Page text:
Agriculture

A field of hemp plants
P. Solomon Banda / AP Photo

State officials have heralded hemp as a new wonder crop.  But the plant’s recent legalization is complicating efforts to prosecute marijuana-related charges, and has left police and prosecutors alike scrambling for a solution.

A green iguana lies in the grass
Brynn Anderson / AP

Florida has an iguana problem. The Florida Fish and Wildlife Conservation Commission has declared an open season on the lizards, which it says are an invasive, non-native species. But the animals are still for sale in stores throughout the state. So, why not stop selling them? 

Fried speaks at podium
Florida Department of Agriculture and Consumer Services

Florida is edging closer to a legal hemp industry. The Florida Department of Agriculture and Consumer Services (FDACS) wrapped its final rulemaking workshop Monday.

A field of hemp plants
jessicahyde / Adobe Stock

The Florida Agriculture Department has released its first draft of proposed rules for a state hemp program. This comes ahead of hemp rulemaking workshops beginning later this week.

Tomato plants
Dusan Kostic / Adobe Stock

Florida farmers are struggling to compete with cheaper, foreign imports from countries such as Mexico. Farmers worry unfair trade practices endanger the state's agriculture industry.

Scott Goodwill / Unsplash

A bill to provide zero-interest loans to farmers whose crops are impacted by natural disasters is advancing through the Florida Senate. Backed by Republican Senator Ben Albritton, the measure is intended to help farmers whose livelihoods have been threatened by Hurricane Michael. Ahead of its first committee stop, Ryan Dailey spoke with the Florida Farm Bureau’s head of legislative affairs Adam Basford, and a Holmes County farmer whose crop was decimated by the hurricane.

Agricultural Research Service / United States Department of Agriculture

A research facility used to study hay production systems, small fruits and medical plants, among other things could receive a one-time lump sum of 1.7 million to help purchase necessary tools thanks to an appropriations bill that passed a committee today.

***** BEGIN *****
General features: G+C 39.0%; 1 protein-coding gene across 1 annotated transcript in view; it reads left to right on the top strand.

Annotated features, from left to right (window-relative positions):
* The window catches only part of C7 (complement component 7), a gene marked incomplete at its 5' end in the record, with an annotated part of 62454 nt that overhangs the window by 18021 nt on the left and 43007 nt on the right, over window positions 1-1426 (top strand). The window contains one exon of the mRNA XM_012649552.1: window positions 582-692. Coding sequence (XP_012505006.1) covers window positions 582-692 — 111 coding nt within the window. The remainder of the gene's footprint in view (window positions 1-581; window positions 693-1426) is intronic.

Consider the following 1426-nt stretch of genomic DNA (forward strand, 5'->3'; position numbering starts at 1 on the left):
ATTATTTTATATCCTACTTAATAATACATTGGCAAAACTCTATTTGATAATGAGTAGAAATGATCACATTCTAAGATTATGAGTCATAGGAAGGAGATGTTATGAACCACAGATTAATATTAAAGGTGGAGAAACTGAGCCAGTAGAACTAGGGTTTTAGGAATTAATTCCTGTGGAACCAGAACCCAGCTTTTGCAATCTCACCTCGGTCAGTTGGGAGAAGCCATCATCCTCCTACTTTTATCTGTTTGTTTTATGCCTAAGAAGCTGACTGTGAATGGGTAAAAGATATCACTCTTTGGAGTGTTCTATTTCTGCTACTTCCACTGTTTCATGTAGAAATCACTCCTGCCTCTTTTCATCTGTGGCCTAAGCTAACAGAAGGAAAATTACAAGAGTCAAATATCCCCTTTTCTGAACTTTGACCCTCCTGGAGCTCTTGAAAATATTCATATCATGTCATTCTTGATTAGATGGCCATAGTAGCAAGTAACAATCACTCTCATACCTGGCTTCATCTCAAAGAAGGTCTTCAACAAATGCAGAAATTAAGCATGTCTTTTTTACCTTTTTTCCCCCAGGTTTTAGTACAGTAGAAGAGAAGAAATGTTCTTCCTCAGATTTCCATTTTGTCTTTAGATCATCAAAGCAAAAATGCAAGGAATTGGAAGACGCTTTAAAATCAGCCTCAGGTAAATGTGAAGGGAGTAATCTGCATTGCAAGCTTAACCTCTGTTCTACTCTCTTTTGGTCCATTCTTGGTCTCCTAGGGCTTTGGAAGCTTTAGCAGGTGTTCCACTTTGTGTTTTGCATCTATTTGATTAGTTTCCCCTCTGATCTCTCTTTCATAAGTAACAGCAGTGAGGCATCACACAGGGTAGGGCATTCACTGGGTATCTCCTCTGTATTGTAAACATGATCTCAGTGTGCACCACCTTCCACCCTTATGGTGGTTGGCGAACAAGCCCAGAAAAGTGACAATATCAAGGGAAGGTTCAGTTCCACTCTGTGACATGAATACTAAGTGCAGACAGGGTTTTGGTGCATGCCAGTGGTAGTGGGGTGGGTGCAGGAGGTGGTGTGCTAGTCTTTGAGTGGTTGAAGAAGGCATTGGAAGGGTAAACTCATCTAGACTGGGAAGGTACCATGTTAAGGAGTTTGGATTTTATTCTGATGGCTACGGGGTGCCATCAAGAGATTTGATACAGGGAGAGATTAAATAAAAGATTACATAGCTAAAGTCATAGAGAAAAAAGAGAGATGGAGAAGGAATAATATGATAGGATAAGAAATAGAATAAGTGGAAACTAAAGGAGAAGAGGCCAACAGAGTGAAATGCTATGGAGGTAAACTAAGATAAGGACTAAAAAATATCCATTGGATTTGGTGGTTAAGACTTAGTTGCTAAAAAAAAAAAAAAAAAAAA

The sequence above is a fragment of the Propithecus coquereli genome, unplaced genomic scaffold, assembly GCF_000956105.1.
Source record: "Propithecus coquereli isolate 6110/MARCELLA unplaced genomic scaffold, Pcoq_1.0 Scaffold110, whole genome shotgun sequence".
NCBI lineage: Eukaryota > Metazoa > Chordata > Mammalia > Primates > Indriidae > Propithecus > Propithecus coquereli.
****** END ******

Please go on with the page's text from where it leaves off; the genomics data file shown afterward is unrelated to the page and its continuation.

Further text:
A bee pollinating a flower.
Jason Leung / Unsplash

A new law goes into effect October 1st which will create stricter penalties for stealing beehives, that’s good news for Florida farmers experiencing decreased profits and honey bee die-offs.

https://twitter.com/adamputnam
Adam Putnam via flickr / Florida Department of Agriculture and Consumer Services

Florida’s projected orange crop is continuing to dwindle. The forecasted yield is down 80% from the record high of 244 million boxes 20 years ago. 

Citrus greening (Huanglongbing) is reeking havoc on Florida's citrus industry.
A. Barra via Wikimedia commons

A cold snap is bringing freezing temperatures to Florida this weekend. But one citrus scientist says the state’s embattled growers shouldn’t see much damage. 

Stuart Rankin via flickr / https://www.flickr.com/photos/24354425@N03/14576820330/

55,000 agriculture-related jobs are in danger in the wake of Hurricane Irma, according to a recent University of Florida analysis. Economist and study author Alan Hodges says the storms’ impacts to Florida’s growers are unprecedented. Because the state's second largest industry depends on so many other suppliers and distributors, and fuels so many local economies, Hodges says the ripple effects are not limited to growers alone. 

https://twitter.com/adamputnam
Adam Putnam via flickr / Florida Department of Agriculture and Consumer Services

Automation. Development. Citrus Greening. Florida’s agriculture industry is hurting, and Hurricane Irma is only the most recent blow. During this year's legislative session, lawmakers will be considering how to support the industry, which is second only to tourism.

Kate Payne

Observant and lucky Floridians may have spotted grapevines growing wild in the parks and backyards of the Panhandle. WFSU brings us this report on wild muscadines. We teamed up with the Miccosukee Root Cellar to look at what they are, how to find them, and what to do with them.

Peter via flickr / https://www.flickr.com/photos/augustusoz/

Vandals tampered with oyster aquaculture equipment in Wakulla County this weekend, which investigators say is a felony offense. WFSU spoke with one of the farmers, who says the incident is derailing this year’s crop.